In addition to the physical attributes of the proposed tree planting site, it is important to consider any local restrictions such as Scheduled Ancient Monuments or protected species within the locality. Additional guidance is available on the Woodland Trust and Queen’s Green Canopy websites, amongst others.
Protecting outdoor school facilities
It is important to consider the protection of all school facilities. Protecting school facilities relates to both buildings and external areas, in line with the recommended site areas in Building Bulletins BB103 and BB104. In particular, trees should not be planted on or close to external physical education areas, for example pitches, running tracks or courts.
External school areas combine:
- net site area, which is the usable site area available to pupils, and is also known as the ‘playing field area’. This is a combination of land in the open air which is provided for the purposes of physical education or recreation.
- non-net site area, which supports the functioning of the site and includes the footprint of buildings and access areas such as paths, roads and parking.
As part of the application process to obtain trees from one of the schemes, it is often asked if the landowner has given consent to trees being planted on their land. Where Hertfordshire County Council is the landowner of the proposed site, consent will be implied in this case and no formal approval is required. The school in addition to the obligations within the scheme will be responsible for the landowner’s obligations and conditions. It will be assumed that the school has carried out all necessary checks on the planting area, will continue to comply with DFE area guidance for outdoor space and will undertake all future maintenance of the trees. Schools where the Council are not the landowner will need to contact their landlord for guidance.
Planting and future maintenance
Tree packs will come with planting instructions and guidance is available on websites listed at the end of this guidance. The type of soil in the area will also have a bearing on the types of trees to plant and the proximity to nearby buildings. For the first few years the trees will need specific maintenance including weeding and protection from pests and diseases. It will be important to discuss the trees with the school’s maintenance contractors as damage from mowing or strimming may be irreversible. Similarly, deer, squirrels, rabbits and hares can eat young saplings without the proper protection.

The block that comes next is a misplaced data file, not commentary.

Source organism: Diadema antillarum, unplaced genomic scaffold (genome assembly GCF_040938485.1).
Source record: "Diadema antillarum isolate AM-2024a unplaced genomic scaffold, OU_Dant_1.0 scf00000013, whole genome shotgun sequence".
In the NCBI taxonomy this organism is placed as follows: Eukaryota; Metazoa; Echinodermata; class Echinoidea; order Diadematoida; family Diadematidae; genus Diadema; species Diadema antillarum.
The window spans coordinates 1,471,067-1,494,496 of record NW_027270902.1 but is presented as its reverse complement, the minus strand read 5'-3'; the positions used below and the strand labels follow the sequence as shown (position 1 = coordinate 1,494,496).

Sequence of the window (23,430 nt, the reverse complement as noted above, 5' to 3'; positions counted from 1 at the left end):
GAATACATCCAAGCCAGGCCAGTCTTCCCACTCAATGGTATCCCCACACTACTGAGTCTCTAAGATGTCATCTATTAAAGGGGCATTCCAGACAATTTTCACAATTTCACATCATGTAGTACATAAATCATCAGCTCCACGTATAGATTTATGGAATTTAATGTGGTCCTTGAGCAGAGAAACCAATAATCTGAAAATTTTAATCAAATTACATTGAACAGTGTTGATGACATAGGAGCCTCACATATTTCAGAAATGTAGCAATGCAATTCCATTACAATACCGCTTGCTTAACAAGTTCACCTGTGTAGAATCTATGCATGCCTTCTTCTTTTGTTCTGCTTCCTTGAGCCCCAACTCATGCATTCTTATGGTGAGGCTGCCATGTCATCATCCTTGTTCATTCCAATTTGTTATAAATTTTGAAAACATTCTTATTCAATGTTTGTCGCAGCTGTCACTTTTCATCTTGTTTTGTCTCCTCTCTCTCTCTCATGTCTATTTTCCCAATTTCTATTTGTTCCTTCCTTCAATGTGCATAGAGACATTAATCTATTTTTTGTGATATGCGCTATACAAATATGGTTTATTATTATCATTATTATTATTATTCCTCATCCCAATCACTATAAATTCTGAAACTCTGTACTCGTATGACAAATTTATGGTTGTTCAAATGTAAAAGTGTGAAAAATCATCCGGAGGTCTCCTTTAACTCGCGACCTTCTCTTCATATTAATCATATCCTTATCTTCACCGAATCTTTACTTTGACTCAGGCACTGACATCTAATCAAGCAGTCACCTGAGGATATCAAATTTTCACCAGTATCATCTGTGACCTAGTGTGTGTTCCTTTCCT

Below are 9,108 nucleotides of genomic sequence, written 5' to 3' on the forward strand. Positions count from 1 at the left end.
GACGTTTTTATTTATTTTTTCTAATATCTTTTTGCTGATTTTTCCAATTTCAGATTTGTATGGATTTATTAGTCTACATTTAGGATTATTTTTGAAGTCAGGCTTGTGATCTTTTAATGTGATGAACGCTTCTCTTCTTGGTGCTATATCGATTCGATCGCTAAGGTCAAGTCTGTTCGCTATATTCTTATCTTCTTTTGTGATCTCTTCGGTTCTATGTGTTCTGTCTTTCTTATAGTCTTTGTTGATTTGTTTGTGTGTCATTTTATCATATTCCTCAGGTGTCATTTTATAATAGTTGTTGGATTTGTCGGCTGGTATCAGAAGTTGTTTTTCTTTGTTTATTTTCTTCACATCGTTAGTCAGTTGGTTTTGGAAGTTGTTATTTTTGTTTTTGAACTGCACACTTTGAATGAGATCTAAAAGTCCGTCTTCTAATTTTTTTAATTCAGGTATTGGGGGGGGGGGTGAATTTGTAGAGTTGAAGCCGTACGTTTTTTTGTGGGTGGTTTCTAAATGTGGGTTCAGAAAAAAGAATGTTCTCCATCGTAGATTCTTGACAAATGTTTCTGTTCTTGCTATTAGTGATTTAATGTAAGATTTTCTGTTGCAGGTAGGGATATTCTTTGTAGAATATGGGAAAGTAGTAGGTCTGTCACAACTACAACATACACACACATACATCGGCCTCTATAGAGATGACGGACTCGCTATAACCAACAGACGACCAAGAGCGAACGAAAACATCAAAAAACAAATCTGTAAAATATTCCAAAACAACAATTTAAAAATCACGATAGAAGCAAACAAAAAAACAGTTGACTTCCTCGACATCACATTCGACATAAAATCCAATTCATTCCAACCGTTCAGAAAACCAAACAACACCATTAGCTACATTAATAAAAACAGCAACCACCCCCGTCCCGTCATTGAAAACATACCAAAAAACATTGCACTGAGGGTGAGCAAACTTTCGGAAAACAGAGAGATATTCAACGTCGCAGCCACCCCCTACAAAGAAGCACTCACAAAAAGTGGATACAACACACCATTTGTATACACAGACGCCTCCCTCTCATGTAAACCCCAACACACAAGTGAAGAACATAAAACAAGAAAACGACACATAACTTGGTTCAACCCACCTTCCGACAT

As trees mature it is important to monitor the structural integrity and health of the trees for specific pests or diseases. Regular tree inspection surveys are recommended on school grounds by a qualified arborist and remedial works carried out as recommended. Not only should the health of the tree be considered, but also the possibility of the tree causing damage to adjacent property (for example subsidence or falling branches). It is important to note that Conservation Areas and evidence of bird or bat roosting will require additional licences to carry out works and some inspections.
The costs of tree works can be expensive and quite often are required urgently or in an emergency. The removal of trees can be required to abate a nuisance to adjacent property and the school would be required to appoint contractors to carry out that work. Oak processionary moths are increasingly becoming established in Hertfordshire. The nests are a high risk to humans and require immediate action by specialist contractors.
Should you have any specific questions regarding the proposed location of the trees, you are asked to contact Hertfordshire County Council’s retained Property Managing agents, Carter Jonas: firstname.lastname@example.org